CONCLUSIONS

Coatings with 4 passes, exhibited twins and decreased micro hardness compared to

the other two (with 1 pass ). Coating is very dense, with negligible oxygen content and absence of cracks.

ADVANTAGES

Low thermal load on materials (typically: substrate 50-250°C, spray material 50-

900°C).

Deposition efficiencies (DE’s) of more than 90 % .

Depositon rate 1-8 kg/h, up to 15 kg/h.

Focussed spray jet (d=4-8 mm), coating thickness 100 µm.

Deformation induced compressive residual stress in the coating.

Electrical and thermal conductivity of coatings can reach more than 90 % of bulk material.

APPLICATIONS

Corrosion Protection for automotive body and chassis structures.

Electromagnetic Interference Shielding.

Heat dissipation for microelectronics.

US army is using this technology to repair its helicopters.[4]

Antistick Coatings(PTFE).

Repair of Ti hydraulic line

CASE STUDY[6]

Microstructure, Mechanical Properties,and Two-Body Abrasive Wear Behavior of Cold-Sprayed 20 vol.% Cubic BN-NiCrAl Nanocomposite Coating. Journal of Thermal Spray Technology (Submitted October 28, 2013; in revised form February 23, 2014)

Xiao-Tao Luo, Er-Juan Yang, Fu-Lin Shang, Guan-Jun Yang, Chen-Xin Li, and Chang-Jiu Li. State Key Laboratory for Mechanical Behavior of Materials, School of Materials Science and Engineering, Xi’an Jiaotong University, Xi’an 710049, Shaanxi China

INTRODUCTION

20 vol.% cubic boron nitride (cBN) dispersoid reinforced NiCrAl matrix nanocomposite coating was prepared by cold spraying.

Atomized NiCrAl alloy (79Ni-16Cr-5Al,wt.%) powder(50-100um) and CBN

powder(0.5-1um) are used as raw materials. Nanostructured composite powder is prepared by mechanical alloying.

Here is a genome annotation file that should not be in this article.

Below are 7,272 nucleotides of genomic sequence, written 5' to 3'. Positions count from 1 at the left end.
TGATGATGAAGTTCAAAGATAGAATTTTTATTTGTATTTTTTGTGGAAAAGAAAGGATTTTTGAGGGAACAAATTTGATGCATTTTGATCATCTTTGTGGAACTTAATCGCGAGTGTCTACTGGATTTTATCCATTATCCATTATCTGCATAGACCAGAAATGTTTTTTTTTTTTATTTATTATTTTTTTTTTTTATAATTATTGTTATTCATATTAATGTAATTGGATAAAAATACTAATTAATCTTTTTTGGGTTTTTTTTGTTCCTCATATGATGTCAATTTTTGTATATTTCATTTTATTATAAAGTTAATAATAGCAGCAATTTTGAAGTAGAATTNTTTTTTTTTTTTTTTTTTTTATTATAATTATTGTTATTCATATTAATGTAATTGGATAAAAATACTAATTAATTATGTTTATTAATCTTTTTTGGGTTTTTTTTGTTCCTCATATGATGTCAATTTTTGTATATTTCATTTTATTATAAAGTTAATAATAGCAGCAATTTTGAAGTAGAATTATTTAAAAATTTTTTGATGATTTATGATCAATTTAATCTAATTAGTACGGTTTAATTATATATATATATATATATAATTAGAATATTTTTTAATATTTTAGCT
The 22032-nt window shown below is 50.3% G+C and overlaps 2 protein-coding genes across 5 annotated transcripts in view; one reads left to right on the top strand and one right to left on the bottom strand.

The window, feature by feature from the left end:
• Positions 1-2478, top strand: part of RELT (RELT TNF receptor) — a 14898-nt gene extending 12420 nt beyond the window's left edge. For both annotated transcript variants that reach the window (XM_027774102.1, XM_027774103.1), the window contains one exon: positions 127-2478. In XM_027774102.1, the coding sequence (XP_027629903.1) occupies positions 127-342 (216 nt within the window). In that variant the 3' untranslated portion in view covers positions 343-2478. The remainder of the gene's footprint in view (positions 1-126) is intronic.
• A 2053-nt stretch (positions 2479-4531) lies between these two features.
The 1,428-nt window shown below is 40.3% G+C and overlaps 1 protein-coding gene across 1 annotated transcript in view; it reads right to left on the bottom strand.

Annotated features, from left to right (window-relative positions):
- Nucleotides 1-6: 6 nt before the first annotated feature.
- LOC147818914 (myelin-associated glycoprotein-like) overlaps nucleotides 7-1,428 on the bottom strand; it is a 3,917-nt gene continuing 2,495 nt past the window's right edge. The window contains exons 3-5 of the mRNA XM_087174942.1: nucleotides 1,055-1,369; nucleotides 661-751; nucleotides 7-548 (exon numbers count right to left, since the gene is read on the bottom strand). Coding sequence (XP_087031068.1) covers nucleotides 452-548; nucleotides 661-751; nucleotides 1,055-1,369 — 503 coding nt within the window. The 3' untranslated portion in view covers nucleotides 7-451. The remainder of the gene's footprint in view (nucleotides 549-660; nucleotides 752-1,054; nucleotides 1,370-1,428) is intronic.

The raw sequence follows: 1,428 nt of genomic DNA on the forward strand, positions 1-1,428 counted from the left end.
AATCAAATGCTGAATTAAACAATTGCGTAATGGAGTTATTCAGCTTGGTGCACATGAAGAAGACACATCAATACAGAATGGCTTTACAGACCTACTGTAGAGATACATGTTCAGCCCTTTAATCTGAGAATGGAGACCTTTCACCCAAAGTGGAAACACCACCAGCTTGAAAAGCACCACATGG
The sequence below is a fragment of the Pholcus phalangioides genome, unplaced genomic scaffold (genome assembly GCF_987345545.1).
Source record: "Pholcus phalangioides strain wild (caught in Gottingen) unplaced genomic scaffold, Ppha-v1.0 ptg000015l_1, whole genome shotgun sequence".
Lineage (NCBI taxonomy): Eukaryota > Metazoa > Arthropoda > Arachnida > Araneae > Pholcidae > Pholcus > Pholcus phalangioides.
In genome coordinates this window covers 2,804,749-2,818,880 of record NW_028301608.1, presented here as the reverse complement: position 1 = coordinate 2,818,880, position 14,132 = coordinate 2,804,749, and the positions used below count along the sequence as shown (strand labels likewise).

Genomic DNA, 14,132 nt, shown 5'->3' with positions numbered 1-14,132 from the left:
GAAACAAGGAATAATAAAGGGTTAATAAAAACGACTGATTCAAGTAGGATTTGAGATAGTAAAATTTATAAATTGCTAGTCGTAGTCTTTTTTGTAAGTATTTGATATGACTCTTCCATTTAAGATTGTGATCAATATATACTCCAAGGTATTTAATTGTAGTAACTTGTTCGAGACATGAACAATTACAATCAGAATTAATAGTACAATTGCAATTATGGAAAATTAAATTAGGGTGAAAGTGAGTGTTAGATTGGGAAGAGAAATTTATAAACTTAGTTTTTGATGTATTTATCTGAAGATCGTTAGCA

1Cr18Ni9 austenite stainless steel (SS) plates with a thickness of 3 mm is used as substrates.

Table-

INTRODUCTION • 20 vol.% cubic boron nitride (cBN) dispersoid reinforced NiCrAl matrix nanocomposite coating was prepared
INTRODUCTION • 20 vol.% cubic boron nitride (cBN) dispersoid reinforced NiCrAl matrix nanocomposite coating was prepared

Mechanical Properties Measurement

Vickers microhardness test was performed on polished nanocomposite coating.

load applied 3N and the dwelling time 30 s.

Average hardness value was determined based on 10 indentations. Fracture toughness was measured based on a Vickers hardness indentation method.

Microstructure Characterization

X ray diffraction (XRD) used to identify phase composition of spray powder and nanocomposite coating.

SEM and TEM used to characterise microstructure and ceramic particle size distribution.

Two-Body Dry Abrasive Wear Test

Test is done Pin-on-disk tester under load of 30 N.

700μm nanocomposite coating deposited at the bottom of the pins.

Sample surface is grounded with SiC abrasive papers(3280-3400HV) and polished with 500nm diamond polishing agent.